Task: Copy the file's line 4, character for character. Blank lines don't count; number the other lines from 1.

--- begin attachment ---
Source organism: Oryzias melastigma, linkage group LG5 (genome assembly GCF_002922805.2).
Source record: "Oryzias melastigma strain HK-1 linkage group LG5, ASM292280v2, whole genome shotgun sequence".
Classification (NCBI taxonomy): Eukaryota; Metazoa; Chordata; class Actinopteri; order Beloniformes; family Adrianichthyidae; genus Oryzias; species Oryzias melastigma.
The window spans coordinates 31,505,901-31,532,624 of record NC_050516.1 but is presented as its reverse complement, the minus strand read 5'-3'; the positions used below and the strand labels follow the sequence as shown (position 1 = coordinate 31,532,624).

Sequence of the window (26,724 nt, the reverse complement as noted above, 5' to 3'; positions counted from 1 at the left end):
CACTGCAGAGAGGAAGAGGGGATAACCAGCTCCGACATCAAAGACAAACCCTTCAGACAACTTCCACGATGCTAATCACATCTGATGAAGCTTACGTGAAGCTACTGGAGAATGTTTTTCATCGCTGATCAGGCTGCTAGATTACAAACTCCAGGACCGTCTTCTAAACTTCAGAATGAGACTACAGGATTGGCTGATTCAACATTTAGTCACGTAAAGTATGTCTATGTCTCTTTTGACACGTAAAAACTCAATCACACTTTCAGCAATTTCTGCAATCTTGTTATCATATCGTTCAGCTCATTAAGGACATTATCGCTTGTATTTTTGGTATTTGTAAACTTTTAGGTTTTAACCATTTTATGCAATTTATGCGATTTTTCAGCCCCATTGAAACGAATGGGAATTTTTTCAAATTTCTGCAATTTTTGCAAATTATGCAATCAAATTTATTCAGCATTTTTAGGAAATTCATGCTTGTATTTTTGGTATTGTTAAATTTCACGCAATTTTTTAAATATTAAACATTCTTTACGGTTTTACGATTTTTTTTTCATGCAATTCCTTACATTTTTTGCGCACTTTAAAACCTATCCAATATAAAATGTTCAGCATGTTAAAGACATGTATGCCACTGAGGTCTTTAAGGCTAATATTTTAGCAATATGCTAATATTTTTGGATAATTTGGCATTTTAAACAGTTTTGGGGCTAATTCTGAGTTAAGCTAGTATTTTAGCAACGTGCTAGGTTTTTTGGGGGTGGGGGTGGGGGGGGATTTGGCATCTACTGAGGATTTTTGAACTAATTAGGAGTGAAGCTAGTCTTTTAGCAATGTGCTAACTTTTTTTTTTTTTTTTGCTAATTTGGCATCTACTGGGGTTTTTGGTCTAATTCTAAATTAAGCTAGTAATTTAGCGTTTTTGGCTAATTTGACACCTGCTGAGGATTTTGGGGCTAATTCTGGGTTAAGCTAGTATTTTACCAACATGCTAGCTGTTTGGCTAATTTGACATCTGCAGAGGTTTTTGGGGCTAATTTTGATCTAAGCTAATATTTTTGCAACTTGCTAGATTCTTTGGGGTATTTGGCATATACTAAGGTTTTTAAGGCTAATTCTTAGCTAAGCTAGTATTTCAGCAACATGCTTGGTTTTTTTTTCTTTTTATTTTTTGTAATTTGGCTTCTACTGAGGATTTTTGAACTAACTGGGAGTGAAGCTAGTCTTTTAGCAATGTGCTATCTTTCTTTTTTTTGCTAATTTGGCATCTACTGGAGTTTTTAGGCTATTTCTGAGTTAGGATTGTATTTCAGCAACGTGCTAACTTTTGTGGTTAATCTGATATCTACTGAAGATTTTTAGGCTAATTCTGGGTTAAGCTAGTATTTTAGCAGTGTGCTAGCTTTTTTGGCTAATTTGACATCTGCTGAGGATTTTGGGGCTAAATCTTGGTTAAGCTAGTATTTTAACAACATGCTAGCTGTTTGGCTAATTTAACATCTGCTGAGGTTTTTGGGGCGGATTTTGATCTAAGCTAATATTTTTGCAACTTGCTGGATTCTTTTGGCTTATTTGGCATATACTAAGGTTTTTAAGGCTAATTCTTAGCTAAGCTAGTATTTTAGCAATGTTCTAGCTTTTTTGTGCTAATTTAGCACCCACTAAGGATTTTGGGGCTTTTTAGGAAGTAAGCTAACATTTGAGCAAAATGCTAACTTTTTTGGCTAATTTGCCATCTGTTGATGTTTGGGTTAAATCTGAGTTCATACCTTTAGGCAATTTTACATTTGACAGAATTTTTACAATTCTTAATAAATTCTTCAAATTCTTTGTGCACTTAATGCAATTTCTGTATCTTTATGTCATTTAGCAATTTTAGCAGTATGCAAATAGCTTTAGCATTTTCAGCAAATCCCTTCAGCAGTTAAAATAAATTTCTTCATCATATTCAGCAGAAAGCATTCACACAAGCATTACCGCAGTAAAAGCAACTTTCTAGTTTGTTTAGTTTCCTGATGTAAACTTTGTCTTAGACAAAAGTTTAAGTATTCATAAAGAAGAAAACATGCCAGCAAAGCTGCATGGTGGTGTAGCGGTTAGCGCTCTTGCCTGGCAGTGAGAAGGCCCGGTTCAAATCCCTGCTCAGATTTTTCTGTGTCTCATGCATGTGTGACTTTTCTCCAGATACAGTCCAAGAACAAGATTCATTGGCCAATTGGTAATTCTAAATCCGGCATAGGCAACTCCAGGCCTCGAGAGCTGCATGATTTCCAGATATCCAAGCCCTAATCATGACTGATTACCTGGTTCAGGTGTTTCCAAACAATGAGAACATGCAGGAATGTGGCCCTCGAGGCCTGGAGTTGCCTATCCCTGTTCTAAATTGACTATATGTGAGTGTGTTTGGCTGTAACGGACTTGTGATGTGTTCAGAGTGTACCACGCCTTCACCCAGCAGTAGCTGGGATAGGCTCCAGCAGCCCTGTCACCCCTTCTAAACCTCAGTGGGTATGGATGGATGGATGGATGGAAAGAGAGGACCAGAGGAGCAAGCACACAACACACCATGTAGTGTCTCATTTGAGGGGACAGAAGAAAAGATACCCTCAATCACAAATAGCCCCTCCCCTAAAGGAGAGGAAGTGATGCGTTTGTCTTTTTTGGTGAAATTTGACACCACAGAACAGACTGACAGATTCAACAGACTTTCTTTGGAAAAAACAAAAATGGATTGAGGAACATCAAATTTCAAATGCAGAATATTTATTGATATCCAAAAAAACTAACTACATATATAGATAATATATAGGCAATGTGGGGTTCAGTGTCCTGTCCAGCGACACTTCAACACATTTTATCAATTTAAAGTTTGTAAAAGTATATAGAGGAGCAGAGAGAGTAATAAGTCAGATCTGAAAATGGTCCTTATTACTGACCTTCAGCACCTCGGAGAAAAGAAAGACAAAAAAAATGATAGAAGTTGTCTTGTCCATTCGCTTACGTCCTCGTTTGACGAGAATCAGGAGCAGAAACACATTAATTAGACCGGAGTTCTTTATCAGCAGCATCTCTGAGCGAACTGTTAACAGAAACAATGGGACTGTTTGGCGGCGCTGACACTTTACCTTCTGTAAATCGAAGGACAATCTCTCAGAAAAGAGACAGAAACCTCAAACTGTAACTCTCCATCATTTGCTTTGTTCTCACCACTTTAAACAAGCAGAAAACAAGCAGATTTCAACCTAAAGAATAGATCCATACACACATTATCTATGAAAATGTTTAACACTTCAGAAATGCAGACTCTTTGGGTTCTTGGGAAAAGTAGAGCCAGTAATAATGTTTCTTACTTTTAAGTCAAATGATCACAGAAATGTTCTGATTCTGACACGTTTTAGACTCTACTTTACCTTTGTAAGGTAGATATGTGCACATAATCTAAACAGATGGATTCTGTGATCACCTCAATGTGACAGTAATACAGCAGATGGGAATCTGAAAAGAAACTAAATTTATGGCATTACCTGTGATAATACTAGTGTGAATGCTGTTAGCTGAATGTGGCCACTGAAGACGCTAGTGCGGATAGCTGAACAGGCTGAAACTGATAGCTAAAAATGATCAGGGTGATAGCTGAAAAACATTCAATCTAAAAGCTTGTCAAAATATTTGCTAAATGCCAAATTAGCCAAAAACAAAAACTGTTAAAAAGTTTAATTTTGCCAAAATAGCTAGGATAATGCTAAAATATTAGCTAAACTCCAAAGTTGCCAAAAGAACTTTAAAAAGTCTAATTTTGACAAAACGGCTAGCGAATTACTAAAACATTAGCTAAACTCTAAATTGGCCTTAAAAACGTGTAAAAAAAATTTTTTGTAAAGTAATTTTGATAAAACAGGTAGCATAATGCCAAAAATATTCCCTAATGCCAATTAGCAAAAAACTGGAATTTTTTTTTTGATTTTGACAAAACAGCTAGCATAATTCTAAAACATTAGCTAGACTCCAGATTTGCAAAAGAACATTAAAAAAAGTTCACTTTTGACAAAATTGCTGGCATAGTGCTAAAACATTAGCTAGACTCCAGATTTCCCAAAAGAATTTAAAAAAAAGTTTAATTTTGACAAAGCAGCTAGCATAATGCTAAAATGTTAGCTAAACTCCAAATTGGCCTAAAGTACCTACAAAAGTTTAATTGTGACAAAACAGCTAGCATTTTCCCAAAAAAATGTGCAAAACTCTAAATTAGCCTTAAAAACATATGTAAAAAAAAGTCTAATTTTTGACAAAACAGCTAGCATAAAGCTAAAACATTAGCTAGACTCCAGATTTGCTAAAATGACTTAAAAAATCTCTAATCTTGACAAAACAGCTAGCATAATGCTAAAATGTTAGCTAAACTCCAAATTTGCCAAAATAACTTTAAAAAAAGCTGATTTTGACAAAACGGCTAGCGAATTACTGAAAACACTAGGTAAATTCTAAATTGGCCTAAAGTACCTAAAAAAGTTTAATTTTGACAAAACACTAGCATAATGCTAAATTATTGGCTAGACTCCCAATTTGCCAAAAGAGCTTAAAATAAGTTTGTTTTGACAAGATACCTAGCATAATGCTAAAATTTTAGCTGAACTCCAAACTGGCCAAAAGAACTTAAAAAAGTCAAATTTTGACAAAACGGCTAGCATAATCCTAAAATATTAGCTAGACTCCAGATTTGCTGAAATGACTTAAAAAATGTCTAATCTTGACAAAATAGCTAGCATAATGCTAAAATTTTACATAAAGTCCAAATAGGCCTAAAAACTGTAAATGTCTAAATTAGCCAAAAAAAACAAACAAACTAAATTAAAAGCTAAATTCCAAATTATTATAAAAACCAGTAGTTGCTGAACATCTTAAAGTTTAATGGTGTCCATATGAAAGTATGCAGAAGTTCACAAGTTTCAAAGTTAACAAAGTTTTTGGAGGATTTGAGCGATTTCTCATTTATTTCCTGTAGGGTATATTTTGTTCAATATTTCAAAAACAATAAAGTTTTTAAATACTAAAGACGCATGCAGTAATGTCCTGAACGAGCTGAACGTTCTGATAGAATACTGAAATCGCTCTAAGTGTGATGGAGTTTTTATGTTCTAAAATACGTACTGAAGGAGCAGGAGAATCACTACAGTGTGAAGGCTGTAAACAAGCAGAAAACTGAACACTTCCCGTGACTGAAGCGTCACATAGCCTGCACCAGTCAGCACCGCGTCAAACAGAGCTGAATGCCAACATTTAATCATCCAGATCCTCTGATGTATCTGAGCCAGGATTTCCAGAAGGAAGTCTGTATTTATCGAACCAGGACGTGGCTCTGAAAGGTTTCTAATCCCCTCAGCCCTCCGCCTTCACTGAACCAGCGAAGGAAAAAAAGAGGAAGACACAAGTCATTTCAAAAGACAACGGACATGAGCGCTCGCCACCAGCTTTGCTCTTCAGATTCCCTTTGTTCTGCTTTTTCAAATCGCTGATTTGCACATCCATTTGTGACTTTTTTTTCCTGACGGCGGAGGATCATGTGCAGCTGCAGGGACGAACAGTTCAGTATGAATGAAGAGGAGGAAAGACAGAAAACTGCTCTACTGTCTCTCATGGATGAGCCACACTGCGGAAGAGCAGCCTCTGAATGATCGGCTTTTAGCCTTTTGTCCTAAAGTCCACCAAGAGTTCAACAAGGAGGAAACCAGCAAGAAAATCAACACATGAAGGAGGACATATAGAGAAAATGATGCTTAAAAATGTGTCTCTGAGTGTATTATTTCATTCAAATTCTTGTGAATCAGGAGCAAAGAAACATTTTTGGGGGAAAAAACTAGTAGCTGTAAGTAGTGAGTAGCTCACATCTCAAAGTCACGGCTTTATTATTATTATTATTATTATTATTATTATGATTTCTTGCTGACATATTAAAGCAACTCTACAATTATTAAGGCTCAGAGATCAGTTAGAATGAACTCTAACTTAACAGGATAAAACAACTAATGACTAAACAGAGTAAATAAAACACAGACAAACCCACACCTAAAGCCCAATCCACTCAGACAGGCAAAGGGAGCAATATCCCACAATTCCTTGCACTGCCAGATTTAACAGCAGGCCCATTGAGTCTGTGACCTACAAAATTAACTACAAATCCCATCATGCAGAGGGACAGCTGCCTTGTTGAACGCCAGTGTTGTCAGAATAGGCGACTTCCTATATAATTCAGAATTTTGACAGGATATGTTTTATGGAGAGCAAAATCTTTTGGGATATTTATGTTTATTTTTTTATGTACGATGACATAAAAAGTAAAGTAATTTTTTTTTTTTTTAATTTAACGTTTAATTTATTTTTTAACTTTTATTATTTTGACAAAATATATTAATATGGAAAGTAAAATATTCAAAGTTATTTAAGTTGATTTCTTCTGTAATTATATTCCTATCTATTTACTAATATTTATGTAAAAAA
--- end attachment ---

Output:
The window spans coordinates 31,505,901-31,532,624 of record NC_050516.1 but is presented as its reverse complement, the minus strand read 5'-3'; the positions used below and the strand labels follow the sequence as shown (position 1 = coordinate 31,532,624).